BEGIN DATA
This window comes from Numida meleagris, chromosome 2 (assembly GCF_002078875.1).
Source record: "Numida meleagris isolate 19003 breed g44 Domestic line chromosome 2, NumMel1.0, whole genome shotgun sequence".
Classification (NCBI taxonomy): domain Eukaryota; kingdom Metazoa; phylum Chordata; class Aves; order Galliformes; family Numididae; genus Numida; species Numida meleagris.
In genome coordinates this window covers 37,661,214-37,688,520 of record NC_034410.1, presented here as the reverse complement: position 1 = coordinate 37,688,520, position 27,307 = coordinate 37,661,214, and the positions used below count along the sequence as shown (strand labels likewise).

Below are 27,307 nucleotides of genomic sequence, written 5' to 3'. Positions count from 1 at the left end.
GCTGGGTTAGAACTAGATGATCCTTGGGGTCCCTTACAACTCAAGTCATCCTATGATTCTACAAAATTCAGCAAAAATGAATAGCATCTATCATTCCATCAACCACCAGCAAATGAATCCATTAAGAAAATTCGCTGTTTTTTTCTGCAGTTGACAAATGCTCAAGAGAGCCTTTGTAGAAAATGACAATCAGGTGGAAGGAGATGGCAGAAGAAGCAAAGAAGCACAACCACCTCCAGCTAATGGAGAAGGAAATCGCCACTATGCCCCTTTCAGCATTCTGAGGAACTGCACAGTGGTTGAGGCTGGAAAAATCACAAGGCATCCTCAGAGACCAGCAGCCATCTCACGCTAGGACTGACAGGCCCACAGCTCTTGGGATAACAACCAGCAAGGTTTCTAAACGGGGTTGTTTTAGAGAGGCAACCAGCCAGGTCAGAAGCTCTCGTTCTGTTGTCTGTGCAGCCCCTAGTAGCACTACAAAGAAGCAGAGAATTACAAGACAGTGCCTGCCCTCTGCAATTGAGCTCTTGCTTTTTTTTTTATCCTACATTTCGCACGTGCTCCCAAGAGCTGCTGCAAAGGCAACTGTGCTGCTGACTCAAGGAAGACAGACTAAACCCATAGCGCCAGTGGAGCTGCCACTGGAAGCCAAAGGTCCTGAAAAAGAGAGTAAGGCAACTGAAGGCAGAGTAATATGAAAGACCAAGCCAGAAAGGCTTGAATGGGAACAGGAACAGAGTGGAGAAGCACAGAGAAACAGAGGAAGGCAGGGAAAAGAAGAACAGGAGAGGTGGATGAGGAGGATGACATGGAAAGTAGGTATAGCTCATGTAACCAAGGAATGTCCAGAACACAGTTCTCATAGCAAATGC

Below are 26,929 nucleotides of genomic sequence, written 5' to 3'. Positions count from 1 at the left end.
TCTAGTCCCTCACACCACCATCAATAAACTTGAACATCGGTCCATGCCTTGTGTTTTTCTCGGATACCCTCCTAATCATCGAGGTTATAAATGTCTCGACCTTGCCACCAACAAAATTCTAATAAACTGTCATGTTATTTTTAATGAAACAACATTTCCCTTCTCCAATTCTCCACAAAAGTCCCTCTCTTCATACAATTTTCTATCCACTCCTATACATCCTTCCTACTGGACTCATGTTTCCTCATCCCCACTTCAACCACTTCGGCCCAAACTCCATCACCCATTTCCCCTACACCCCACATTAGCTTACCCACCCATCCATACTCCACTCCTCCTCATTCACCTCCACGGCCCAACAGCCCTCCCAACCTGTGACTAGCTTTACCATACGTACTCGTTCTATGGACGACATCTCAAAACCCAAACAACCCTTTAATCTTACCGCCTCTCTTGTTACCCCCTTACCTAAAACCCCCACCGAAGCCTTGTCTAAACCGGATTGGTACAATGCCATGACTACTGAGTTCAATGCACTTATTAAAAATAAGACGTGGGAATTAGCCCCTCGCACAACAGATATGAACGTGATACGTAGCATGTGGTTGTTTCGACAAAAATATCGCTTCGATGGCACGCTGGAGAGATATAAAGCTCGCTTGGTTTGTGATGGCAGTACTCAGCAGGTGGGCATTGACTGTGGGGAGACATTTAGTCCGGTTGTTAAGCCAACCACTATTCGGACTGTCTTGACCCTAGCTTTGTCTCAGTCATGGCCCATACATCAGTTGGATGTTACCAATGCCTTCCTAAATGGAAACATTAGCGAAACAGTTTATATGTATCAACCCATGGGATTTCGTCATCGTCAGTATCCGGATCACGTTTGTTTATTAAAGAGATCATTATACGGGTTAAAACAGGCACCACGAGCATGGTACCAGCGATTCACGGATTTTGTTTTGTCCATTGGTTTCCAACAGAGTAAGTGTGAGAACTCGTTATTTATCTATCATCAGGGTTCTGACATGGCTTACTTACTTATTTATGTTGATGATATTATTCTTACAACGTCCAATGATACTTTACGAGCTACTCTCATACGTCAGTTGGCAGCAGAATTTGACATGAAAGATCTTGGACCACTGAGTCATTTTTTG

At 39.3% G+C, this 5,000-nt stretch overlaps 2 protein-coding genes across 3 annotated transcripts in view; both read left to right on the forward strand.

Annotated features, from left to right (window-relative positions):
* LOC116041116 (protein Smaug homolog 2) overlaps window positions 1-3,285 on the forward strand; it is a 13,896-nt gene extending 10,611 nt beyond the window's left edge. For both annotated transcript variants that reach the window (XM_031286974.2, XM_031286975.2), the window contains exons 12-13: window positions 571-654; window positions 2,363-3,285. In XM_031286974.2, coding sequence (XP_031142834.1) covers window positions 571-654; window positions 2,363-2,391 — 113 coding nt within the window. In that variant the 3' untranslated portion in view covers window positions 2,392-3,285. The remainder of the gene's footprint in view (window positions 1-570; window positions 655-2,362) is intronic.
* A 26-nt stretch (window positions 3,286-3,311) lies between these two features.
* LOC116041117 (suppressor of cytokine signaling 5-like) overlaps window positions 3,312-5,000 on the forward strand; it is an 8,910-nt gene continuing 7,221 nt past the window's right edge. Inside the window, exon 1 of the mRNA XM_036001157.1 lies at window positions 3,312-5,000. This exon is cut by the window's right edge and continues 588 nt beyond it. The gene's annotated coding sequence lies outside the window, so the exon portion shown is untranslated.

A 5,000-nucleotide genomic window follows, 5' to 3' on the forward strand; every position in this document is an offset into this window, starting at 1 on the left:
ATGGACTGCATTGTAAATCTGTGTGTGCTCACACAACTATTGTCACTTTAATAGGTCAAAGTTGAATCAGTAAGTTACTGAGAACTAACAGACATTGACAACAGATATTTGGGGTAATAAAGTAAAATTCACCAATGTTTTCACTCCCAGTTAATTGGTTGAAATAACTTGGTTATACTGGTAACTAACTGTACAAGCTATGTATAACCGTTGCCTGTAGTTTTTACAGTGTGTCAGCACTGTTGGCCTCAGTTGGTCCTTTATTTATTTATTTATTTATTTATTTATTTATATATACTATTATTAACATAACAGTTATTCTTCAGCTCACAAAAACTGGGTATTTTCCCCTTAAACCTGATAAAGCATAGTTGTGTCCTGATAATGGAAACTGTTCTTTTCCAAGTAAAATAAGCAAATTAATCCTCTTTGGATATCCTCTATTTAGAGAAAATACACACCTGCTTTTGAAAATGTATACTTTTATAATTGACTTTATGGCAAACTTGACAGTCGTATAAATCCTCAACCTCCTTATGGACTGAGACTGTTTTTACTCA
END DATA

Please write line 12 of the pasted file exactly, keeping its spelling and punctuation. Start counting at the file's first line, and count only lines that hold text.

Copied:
* A 26-nt stretch (window positions 3,286-3,311) lies between these two features.